Arterial dilatation (aneurysm)
Dilatations of localised segments of the arterial system are called aneurysms. They can either be true aneurysms, containing the three layers of the arterial wall in the aneurysm sac, or false aneurysms, having a single layer of fibrous tissue as the wall of the sac, e.g. aneurysm following trauma. Aneurysms can also be grouped according to their shape [fusiform, saccular, dissecting], or to their aetiology [atherosclerotic, traumatic, syphilitic, collagen disease (Marfan’s syndrome), mycotic]. The term mycotic is a misnomer because, while it indicates infection as a causal element in the formation of the aneurysm, this is hardly ever due to a fungus. In general, mycotic aneurysms are due to bacteria. Aneurysms occur all over the body in major vessels such as the aorta, femoral, popliteal, subclavian and carotid arteries, or in smaller vessels, such as the cerebral, mesenteric, splenic and renal arteries. The majority is true fusiform atherosclerotic aneurysms.
All aneurysms can cause symptoms due to expansion, thrombosis, rupture or the release of emboli. The symptoms relate to the vessel affected, the site supplied or the tissues compressed by the aneurysm. Emboli from an aortic aneurysm can occasionally cause ischaemia of the toes and thrombotic occlusion of a popliteal aneurysm is a well-recognised cause of gangrene of the foot.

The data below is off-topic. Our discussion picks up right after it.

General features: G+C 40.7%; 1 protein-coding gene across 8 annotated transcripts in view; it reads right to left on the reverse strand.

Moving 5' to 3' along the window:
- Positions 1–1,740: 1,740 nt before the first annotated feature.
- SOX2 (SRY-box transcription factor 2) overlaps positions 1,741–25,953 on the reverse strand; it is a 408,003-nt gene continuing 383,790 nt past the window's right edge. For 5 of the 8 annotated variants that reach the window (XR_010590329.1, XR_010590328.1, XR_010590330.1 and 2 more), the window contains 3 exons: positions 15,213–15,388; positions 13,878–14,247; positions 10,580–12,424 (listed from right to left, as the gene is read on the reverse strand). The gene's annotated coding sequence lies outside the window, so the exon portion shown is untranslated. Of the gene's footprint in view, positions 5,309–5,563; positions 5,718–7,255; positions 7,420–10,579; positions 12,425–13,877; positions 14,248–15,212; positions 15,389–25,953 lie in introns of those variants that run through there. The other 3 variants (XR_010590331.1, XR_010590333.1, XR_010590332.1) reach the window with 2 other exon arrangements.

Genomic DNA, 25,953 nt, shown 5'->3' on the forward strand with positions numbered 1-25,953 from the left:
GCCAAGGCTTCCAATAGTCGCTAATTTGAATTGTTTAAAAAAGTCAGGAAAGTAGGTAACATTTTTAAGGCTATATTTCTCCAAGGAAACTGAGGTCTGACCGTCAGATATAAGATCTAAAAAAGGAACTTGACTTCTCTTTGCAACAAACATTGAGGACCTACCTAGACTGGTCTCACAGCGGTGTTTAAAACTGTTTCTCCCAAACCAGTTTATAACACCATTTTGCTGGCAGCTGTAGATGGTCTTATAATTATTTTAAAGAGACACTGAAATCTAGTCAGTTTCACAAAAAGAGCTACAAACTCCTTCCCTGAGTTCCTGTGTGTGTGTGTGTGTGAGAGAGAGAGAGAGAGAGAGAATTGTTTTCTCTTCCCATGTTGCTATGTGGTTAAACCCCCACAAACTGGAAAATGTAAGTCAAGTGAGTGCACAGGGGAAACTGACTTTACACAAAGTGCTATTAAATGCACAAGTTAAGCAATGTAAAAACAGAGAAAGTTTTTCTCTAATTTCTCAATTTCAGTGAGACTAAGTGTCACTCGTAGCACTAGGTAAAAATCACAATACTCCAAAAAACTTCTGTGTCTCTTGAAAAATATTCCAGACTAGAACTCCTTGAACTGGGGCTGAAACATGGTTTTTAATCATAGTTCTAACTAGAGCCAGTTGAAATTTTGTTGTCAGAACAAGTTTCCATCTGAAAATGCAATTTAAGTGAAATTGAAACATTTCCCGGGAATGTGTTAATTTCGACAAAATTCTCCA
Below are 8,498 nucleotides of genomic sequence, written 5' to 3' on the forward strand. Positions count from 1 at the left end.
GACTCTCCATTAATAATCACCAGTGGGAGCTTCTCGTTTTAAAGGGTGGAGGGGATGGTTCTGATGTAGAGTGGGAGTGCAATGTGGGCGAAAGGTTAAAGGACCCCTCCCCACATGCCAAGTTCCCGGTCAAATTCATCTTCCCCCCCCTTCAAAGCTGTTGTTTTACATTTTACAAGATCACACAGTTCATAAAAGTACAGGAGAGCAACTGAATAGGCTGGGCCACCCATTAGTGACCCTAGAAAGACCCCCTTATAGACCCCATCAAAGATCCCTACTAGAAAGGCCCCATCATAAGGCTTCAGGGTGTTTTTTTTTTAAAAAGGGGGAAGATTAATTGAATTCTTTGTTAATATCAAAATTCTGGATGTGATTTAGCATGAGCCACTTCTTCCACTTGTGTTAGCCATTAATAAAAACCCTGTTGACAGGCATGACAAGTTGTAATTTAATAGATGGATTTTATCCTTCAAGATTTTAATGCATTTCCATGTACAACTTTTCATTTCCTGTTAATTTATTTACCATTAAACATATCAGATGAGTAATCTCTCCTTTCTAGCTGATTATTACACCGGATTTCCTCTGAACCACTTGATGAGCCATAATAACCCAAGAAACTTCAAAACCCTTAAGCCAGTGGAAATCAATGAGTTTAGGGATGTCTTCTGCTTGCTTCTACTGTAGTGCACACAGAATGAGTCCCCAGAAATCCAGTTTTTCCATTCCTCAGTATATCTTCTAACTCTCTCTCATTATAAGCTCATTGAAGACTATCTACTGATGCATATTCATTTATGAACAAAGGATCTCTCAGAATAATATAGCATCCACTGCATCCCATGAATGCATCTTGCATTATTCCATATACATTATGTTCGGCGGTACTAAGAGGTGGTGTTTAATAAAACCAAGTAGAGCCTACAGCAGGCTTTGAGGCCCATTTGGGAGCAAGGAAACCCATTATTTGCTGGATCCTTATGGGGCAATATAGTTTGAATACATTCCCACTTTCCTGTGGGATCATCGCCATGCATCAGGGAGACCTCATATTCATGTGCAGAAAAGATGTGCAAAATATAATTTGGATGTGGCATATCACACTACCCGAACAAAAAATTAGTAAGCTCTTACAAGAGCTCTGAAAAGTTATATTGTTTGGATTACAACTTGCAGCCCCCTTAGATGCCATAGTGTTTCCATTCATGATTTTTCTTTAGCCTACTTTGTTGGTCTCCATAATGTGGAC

Clinical features of an aneurysm
A swelling exhibiting expansile pulsation is present in the course of an artery. The pulsation diminishes if proximal pressure can be applied; the sac itself is compressible (although large aneurysms are frequently full of mural thrombus and may not be compressible), filling again in two or three beats if proximal pressure is released. A thrill may be palpable and auscultation sometimes reveals a bruit.
Neighbouring or distal structures are affected. Thus pressure on veins or nerves causes distal oedema or altered sensation. Bones, joints or tubes, such as the trachea or oesophagus, are sometimes affected, but structures which are resilient, such as the intervertebral discs, often withstand prolonged pressure.
Swelling under an artery
An artery may be pushed forwards, e.g. the subclavian by a cervical rib, and thus rendered prominent. Careful palpation distinguishes this condition.
Swelling over an artery
Transmitted pulsation is liable to be mistaken for that caused by expansion. However, posture may diminish pulsation; thus a pancreatic cyst examined in the genupectoral position falls away from the aorta, and consequently pulsation is less definite.
Pulsating tumours include bone sarcoma, osteoclastoma and metastasis, especially from a hypernephroma.
Before making an incision into a swelling believed to be an abscess, e.g. of the chest wall, in the groin, in the axilla or in the popliteal fossa, it is essential to make sure that it does not pulsate. This mistake has been made many times.
A serpentine artery
A serpentine artery, e.g. innominate, carotid.
No comments yet.